Three connected stories.

In 2009, just after the financial world had collapsed,
and shortly after a banker had been reported in the newspapers as having spent just
over £43,000 on champagne for a private party in London, the millionaire
chairman of a private equity firm called Permira became an overnight hero of
mine.  Damon Buffini had taken his
partners on a 3 day conference at a luxury hotel in Surrey, where a group of
them complained about the food that the Michelin starred restaurant in the
hotel had served up.  Mr Buffini went
into the kitchens that evening and asked the cooks to serve up burgers the
following night, whereupon  he stood up
and gave his partners a severe dressing down for being so spoilt and not knowing
how lucky they were.  Mr Buffini himself,
now a multi-millionaire, whom I have since met, was raised by a single mother
on a Leicester Council Estate and had not forgotten.

In yesterday’s papers there was an article about Kumar
Sangakkara, a 37 year old Sri Lankan batsman, who has just scored his 11th
Test Match double century at a remarkable career average of 58.66.  Having previously decided to give up his
glittering cricket career at the end of the current series, he is now
rethinking his retirement on the grounds that one more Test Match double
century would place him alongside Sir Don Bradman, the greatest batsman of all
time.  Son of a lawyer, schooled at one
of the most prestigious private schools in Sri Lanka, whose cricket ground (at
which I have been fortunate enough to play) is also a Test Match ground, a
chorister and violinist, all of Kumar’s 3 siblings also had national
honours.  He grew up with an extremely
privileged background.

Mother Teresa, one of the best known names of my
childhood, a Roman Catholic religious sister and missionary, lived most of her
life in Calcutta.  She was, by any
standards, a truly remarkable lady, devoting her entire life to helping the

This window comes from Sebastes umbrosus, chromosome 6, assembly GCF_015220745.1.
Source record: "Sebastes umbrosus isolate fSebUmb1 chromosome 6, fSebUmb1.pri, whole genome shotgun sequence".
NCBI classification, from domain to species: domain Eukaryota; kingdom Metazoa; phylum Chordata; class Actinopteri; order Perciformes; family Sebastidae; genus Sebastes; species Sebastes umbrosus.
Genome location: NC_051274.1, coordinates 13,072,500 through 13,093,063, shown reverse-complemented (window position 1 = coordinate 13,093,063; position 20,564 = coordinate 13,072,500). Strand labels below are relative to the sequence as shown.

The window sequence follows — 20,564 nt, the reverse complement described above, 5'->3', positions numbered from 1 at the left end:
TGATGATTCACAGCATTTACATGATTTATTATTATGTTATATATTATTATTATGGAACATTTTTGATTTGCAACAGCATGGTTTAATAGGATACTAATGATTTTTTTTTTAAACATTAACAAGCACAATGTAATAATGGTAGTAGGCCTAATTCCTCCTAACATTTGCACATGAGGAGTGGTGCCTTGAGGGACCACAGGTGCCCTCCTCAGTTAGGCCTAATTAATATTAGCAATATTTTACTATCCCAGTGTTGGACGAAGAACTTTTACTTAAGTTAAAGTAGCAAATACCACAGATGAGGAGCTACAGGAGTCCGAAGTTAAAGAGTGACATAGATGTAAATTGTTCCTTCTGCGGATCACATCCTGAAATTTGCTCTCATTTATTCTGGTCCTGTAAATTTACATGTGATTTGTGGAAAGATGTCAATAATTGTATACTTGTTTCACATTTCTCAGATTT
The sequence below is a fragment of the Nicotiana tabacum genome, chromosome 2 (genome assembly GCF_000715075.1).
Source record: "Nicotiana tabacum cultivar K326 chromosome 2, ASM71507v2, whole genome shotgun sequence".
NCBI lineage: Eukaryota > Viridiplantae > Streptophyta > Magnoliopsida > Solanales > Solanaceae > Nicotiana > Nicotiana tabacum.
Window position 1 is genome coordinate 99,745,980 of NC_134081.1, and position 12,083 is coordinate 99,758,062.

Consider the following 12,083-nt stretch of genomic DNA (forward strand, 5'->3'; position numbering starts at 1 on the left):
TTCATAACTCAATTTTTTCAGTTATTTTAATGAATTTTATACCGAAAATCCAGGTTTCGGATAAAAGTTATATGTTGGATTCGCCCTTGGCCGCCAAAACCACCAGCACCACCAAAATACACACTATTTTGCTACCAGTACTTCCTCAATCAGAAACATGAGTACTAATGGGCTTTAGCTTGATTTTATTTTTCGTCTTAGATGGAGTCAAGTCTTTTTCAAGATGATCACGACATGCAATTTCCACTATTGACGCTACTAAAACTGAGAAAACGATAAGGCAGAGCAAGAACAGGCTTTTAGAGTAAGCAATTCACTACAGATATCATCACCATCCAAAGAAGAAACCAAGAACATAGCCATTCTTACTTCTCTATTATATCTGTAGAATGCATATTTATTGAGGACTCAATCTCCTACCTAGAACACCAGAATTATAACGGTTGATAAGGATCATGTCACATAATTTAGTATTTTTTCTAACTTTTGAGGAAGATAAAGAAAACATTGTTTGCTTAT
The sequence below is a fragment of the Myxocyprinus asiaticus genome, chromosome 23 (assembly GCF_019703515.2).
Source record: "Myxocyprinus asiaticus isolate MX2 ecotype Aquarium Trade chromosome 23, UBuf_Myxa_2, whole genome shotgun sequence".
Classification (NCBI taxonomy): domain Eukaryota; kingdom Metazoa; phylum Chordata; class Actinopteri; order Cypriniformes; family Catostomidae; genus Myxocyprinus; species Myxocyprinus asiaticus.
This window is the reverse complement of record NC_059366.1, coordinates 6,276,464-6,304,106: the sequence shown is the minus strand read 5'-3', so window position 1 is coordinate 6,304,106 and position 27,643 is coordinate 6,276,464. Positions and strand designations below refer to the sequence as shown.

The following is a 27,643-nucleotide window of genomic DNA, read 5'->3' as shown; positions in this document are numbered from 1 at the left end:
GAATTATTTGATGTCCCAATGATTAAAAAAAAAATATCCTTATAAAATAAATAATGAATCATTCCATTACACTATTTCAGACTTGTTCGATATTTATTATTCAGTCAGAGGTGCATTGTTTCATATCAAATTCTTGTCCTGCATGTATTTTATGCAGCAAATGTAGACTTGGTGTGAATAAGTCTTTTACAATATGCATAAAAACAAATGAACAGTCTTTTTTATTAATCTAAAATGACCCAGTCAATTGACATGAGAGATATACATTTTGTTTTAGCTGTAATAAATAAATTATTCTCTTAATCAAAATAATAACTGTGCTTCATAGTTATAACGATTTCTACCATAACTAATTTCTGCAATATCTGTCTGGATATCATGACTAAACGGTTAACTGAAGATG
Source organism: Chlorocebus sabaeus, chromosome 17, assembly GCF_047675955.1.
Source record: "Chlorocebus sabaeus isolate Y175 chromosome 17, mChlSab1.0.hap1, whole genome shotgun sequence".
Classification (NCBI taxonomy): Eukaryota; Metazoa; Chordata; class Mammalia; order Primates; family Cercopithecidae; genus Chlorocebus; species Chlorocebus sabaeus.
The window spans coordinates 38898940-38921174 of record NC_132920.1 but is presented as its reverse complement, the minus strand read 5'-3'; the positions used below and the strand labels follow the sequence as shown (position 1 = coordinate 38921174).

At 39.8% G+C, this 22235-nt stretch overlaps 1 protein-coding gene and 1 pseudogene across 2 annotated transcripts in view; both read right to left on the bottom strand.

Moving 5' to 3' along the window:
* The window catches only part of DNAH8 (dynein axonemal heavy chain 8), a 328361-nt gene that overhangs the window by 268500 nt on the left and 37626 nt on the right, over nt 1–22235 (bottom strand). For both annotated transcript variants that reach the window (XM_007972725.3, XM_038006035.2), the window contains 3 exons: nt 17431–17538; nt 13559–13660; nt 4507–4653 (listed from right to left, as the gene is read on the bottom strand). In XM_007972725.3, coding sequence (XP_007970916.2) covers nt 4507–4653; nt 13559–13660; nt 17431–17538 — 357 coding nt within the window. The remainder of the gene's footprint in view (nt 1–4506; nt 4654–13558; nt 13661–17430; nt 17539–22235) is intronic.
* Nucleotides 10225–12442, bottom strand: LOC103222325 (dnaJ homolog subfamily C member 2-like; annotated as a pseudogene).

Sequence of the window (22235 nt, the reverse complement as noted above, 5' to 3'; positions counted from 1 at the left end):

poorest of the poor.  In 1950 she started
a mission in Calcutta whose aim was to care for, in her own words, “the hungry,
the naked, the homeless, the crippled, the blind, the lepers, all those people
who feel unwanted, unloved, uncared for throughout society”.  By 1996, 46 years later, she was operating
517 missions in more than 100 countries, still as devoted and caring as ever
and still with her single unwavering focus on the poorest of the poor. 

In their own completely different ways, these are three
remarkable people.  My question is
this:  what motivates them?  And what motivates successful people
generally?   And why is it important to ask?  I make some assumptions here, but for the
majority of people, one usually has to go back to childhood to get to the
source of someone’s motivations. 
Buffini, of private equity fame, clearly never forgot his childhood on
that Leicester Council Estate and never took his later success for granted –
did his motivation come from a deep seated, even angry, determination to escape
a poor upbringing?  Sangakkara, the Sri
Lankan batsman, on the other hand had a golden, privileged childhood.  Did his motivation come from a desire to live
up to expectation, to not let his successful parents and family down?  Mother Teresa had a calling from God, a deep
religious conviction which undoubtedly gave her the strength and the motivation
to achieve all she did against all the odds. 
The link between these three disparate people is that they were
motivated to their core.  Other forms of
motivation might include a desire for some sort of immortality (such as artists
and authors might seek through their work); or a fear of failure brought about
by something in one’s own history; or a sibling or wider family rivalry or even
enmity that leaves one determined to outcompete the other; or perhaps the need
for acceptance amongst one’s peers, when one feels on the outer. 

What do you think your own motivations might be?  Or if you feel demotivated now, what might
they become?  You don’t have to be
motivated, but don’t expect life simply to come to your door if you are not.

 

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